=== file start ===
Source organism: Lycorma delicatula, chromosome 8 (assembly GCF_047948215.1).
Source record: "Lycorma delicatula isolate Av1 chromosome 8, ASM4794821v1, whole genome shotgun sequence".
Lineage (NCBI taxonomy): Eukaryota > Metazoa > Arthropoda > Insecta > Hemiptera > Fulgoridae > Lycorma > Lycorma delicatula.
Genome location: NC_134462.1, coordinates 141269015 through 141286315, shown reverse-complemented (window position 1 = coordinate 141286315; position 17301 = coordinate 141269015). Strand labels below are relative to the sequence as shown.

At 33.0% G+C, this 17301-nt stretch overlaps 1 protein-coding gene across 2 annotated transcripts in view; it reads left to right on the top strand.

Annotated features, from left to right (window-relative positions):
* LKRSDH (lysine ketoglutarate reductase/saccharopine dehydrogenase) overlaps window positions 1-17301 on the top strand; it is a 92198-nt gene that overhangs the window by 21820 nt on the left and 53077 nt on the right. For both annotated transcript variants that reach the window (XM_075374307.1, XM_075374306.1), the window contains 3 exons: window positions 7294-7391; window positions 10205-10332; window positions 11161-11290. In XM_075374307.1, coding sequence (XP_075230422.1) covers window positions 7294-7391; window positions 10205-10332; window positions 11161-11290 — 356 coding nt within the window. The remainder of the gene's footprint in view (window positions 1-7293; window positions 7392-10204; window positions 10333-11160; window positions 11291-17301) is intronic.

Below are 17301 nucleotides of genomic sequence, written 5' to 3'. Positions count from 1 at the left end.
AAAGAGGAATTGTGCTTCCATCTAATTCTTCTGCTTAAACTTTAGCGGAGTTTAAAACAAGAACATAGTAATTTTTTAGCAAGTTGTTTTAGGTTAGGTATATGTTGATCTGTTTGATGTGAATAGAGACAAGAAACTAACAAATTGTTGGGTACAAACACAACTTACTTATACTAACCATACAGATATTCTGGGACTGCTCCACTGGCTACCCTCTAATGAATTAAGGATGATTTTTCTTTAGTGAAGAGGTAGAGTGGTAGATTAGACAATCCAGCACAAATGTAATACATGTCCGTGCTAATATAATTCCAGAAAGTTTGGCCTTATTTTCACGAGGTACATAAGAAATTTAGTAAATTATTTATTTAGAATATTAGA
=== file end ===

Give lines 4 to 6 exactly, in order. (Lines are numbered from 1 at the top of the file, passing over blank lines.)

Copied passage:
Genome location: NC_134462.1, coordinates 141269015 through 141286315, shown reverse-complemented (window position 1 = coordinate 141286315; position 17301 = coordinate 141269015). Strand labels below are relative to the sequence as shown.

At 33.0% G+C, this 17301-nt stretch overlaps 1 protein-coding gene across 2 annotated transcripts in view; it reads left to right on the top strand.

Annotated features, from left to right (window-relative positions):